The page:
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gkelly
12-15-2010, 08:45 PM
I guess the question is whether, in those first two years post-figures, judges would have given more weight to total number of triples landed (and how many Kerrigan and Trenary each would have landed) or most difficult triples (Kerrigan had lutz and loop, Trenary did not), or whether things like edge quality and musicality as reflected in the second mark would have given Trenary an advantage.

Certainly if she could have skated her best she could have been competitive. Much would depend who happened to have a good day at 91 and 92 Nationals.

bardtoob
12-15-2010, 09:24 PM
She was 2nd in the LP so obviously she was competitive. She beat Yamaguchi who would go on to win the 91 Worlds, 92 Olympics, and 92 Worlds. I am not saying she would have beaten Yamaguchi at any of those events, I highly doubt it in fact. However I think she could have beaten Kerrigan at any of them, and Kerrigan medaled at each. Actually Kerrigan might have not even made a World team until 1993 if Trenary had stayed in.

Yamaguchi went splat at 1990 Worlds. Had Yamaguchi not fallen apart at Worlds, then it would have helped Midori to the World title.

It is interesting that you have left out Tonya Harding in your commentary.

orbitz
12-15-2010, 09:56 PM
Jill won Worlds in 1990 primarily because of figures. She had a miserable SP and did not win the LP.

I don't think you have to win either the SP or LP to be considered a good freeskater. Mao won both of her World titles without winning either the OP or the LP and most people aren't going to call her a lousy freestylist.

It's kind of sad to see so many people degrade Jill's quality as a skater. She was a good free skater for her era and was definitely no Kira Invanova in term of being only good in the figures, for example. I don't think you can really label any U.S. National champion as being a poor freeskater.

bardtoob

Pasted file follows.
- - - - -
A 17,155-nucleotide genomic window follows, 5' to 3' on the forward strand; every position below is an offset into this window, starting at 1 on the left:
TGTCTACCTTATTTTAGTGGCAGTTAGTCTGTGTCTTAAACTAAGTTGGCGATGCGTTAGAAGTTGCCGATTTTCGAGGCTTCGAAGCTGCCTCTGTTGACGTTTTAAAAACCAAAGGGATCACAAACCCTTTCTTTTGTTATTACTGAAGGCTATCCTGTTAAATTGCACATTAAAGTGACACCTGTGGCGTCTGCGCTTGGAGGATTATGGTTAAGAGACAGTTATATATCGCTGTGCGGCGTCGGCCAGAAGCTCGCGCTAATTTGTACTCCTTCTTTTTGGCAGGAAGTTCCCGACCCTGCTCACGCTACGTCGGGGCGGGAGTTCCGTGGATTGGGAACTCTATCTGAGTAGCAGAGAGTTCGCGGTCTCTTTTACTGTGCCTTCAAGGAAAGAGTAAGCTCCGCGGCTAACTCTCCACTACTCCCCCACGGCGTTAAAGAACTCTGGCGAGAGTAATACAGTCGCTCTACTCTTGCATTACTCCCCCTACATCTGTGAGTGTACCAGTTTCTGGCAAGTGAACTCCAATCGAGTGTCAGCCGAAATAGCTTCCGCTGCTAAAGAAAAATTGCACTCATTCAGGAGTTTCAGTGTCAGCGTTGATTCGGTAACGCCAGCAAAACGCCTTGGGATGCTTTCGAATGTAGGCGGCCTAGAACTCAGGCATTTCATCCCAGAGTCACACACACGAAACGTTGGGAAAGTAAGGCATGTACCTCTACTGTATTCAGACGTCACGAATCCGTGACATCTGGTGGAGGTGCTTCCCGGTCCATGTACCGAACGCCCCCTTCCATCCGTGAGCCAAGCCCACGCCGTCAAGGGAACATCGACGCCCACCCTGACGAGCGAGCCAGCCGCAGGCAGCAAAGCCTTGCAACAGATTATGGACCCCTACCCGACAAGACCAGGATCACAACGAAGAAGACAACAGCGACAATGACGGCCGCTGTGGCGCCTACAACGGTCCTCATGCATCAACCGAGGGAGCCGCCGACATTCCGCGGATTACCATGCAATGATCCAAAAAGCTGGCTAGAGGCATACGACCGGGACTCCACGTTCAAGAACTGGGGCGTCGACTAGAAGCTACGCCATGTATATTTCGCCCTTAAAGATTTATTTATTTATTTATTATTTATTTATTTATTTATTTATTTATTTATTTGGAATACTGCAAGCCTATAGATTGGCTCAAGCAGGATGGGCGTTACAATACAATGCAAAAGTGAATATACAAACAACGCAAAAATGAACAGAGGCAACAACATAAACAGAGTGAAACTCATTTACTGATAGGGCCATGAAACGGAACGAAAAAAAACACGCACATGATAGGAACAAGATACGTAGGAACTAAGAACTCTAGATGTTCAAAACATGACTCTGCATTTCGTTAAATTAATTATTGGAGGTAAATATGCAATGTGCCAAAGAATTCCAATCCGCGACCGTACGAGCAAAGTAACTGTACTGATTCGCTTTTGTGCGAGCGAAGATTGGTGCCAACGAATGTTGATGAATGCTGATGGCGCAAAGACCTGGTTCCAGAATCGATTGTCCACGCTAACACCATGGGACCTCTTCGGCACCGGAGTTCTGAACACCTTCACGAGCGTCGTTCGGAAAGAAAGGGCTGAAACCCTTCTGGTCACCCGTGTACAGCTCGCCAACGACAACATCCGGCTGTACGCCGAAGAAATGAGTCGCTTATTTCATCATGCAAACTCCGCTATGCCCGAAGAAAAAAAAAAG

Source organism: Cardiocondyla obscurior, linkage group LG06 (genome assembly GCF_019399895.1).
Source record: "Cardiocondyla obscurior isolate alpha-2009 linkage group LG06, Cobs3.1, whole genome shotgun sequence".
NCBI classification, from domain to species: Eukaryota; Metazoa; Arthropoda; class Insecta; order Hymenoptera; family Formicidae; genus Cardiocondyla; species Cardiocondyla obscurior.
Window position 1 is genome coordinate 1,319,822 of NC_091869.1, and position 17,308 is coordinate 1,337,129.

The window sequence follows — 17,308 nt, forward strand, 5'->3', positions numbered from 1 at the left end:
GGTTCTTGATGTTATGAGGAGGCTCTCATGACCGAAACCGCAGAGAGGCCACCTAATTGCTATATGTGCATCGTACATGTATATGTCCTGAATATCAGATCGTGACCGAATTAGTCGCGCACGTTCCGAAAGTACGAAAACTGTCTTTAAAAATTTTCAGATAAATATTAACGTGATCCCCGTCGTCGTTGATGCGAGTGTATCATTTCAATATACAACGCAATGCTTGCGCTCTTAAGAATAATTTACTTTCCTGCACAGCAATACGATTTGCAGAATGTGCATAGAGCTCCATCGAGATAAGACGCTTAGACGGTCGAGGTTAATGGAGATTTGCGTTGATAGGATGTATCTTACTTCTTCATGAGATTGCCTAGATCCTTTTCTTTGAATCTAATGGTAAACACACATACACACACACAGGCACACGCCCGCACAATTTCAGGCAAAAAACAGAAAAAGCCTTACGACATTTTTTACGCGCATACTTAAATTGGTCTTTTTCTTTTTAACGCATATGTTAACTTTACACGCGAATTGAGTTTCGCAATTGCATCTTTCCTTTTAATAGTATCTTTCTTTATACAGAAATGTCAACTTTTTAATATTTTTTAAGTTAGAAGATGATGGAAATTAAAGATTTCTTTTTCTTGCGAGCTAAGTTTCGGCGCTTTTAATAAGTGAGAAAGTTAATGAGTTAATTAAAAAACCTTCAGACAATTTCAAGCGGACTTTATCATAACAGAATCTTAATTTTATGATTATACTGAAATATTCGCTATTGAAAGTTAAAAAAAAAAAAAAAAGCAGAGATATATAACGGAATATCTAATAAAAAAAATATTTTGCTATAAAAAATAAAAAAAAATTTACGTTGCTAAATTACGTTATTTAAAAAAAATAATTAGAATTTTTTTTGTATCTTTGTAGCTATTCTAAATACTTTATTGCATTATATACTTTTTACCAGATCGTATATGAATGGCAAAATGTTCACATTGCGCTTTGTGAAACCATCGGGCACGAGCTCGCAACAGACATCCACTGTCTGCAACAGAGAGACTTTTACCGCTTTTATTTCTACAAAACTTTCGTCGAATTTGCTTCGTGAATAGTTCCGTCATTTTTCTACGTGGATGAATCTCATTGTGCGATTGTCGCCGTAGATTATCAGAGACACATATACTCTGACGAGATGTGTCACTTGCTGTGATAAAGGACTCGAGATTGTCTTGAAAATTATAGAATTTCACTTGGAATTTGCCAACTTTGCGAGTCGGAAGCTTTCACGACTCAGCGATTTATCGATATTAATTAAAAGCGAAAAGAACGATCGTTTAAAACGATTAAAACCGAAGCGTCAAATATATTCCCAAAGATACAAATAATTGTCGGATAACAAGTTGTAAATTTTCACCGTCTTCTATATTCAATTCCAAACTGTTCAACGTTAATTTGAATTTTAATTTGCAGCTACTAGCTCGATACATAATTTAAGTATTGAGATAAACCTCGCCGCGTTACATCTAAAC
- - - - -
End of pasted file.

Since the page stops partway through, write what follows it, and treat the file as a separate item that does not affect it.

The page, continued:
12-15-2010, 10:02 PM
1. Are you serious, comparing Jill Trenary under the 6.0 with figures to Mao under the IJS. That is Apples to Pumpkins.

2. I think Jill was a fine complete package skater pre-fall 1991

3. I like Kira Ivanova's freeskating.

miki88
12-15-2010, 10:22 PM
I don't think you have to win either the SP or LP to be considered a good freeskater. Mao won both of her World titles without winning either the OP or the LP and most people aren't going to call her a lousy freestylist.It's kind of sad to see so many people degrade Jill's quality as a skater. She was a good free skater for her era and was definitely no Kira Invanova in term of being only good in the figures, for example. I don't think you can really label any U.S. National champion as being a poor freeskater.

Well, it's was really debatable both times. I thought she should have won the SP in 2008 (still can't get over Kostner at that competition) and the LP in 2010.

Mafke
12-15-2010, 10:59 PM
1. Are you serious, comparing Jill Trenary under the 6.0 with figures to Mao under the IJS. That is Apples to Pumpkins.
2. I think Jill was a fine complete package skater pre-fall 1991
3. I like Kira Ivanova's freeskating.


1. I agree.

2. Yes, she was. she was also one of many female skaters who invested years of training for one sport (where quality figures mattered and thre different triples were enough) only to have the ground rules change under her skates (literally) into another very different sport when it was effectively too late for her to adapt. Leaving aside injuries she was on the old side to be learning new triples. Had she managed to come back she might have taken Kerrigan's place as third US lady in 1991-92 (whether she would have been satisfied with that is another question). Kerrigan had more triples on paper but she wasn't exactly miss consistent (though neither was Jill) but the judges did like Trenary's free skating basics probably better than Kerrigan's at that time.

3. So do I.

Extranjera
12-16-2010, 08:28 AM